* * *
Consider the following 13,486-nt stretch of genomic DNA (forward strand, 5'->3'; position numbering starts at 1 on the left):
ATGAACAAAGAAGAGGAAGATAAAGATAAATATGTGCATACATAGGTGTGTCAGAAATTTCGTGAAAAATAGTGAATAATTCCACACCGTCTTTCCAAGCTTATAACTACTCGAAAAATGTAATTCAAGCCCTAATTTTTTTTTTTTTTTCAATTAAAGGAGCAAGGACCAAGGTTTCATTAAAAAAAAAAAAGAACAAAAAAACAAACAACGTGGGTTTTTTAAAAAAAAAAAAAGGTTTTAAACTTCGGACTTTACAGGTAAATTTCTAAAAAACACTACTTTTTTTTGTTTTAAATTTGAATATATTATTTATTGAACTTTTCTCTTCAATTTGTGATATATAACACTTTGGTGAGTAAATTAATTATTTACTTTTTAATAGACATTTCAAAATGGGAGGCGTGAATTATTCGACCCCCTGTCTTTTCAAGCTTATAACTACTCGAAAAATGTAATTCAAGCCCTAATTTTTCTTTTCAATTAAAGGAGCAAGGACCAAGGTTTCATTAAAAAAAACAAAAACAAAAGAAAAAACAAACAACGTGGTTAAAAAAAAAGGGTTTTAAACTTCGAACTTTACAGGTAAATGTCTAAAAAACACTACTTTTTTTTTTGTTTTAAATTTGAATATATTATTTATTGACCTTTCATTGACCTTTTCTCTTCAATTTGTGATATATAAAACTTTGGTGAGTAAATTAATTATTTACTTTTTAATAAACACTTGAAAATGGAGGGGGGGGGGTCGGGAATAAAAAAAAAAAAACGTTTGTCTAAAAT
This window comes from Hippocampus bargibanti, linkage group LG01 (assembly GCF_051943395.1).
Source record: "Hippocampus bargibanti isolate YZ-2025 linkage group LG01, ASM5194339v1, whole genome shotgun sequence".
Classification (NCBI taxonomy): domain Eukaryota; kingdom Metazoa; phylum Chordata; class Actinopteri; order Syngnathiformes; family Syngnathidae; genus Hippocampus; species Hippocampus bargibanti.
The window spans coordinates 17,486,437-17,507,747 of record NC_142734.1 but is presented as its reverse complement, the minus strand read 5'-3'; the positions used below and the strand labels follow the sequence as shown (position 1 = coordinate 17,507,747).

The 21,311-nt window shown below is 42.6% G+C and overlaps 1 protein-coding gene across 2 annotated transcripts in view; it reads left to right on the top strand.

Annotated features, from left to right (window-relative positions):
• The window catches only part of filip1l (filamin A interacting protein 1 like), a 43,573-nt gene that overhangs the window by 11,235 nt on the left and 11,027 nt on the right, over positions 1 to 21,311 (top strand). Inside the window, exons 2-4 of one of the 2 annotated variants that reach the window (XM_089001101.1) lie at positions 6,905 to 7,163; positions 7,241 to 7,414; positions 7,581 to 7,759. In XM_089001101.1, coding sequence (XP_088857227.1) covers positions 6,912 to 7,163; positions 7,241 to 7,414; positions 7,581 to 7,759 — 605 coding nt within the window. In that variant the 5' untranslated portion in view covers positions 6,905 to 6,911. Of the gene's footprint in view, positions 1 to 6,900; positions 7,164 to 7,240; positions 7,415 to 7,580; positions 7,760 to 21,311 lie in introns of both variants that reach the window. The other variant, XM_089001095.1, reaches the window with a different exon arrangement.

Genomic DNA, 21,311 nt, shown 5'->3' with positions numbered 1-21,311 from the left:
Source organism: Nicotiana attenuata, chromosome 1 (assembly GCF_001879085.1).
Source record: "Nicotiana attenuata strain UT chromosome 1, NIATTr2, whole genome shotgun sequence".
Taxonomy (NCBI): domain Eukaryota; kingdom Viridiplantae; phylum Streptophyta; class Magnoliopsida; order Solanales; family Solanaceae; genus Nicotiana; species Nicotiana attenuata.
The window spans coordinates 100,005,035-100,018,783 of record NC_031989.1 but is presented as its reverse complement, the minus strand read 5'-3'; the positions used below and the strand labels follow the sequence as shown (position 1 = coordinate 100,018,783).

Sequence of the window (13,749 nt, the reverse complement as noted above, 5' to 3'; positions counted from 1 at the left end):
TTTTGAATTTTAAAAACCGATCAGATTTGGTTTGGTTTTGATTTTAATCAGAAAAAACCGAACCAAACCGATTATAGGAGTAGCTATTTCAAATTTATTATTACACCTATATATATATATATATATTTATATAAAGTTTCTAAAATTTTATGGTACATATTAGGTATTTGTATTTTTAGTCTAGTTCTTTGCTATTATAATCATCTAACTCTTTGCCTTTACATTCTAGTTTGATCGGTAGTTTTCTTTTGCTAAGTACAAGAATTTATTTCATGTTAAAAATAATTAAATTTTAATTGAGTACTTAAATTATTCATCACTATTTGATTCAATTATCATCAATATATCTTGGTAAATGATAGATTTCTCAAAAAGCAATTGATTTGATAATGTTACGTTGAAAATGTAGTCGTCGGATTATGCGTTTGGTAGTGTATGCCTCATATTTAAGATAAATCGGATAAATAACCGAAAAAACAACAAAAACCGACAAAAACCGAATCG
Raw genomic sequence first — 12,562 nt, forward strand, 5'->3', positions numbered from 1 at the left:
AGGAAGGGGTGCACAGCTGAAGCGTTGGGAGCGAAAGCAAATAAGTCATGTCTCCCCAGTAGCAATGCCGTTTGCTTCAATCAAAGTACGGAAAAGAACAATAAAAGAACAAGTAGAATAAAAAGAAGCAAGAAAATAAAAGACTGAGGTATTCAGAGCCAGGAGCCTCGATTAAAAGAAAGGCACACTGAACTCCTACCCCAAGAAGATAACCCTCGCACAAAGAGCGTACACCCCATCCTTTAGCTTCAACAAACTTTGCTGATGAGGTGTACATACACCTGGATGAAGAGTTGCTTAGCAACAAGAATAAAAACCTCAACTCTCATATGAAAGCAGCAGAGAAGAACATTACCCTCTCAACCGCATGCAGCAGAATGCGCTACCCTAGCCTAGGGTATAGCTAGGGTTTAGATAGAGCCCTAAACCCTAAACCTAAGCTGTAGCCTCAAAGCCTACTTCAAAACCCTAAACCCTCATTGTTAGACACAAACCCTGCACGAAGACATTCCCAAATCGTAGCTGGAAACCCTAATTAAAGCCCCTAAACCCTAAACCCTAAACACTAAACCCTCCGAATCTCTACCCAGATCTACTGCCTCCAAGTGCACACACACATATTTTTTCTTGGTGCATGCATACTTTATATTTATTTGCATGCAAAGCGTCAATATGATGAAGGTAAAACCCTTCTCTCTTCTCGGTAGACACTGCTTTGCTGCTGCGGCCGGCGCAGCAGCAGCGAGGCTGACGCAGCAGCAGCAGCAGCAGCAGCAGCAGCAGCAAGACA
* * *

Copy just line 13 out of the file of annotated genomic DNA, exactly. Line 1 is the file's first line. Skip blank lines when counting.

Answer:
Taxonomy (NCBI): domain Eukaryota; kingdom Viridiplantae; phylum Streptophyta; class Magnoliopsida; order Solanales; family Solanaceae; genus Nicotiana; species Nicotiana attenuata.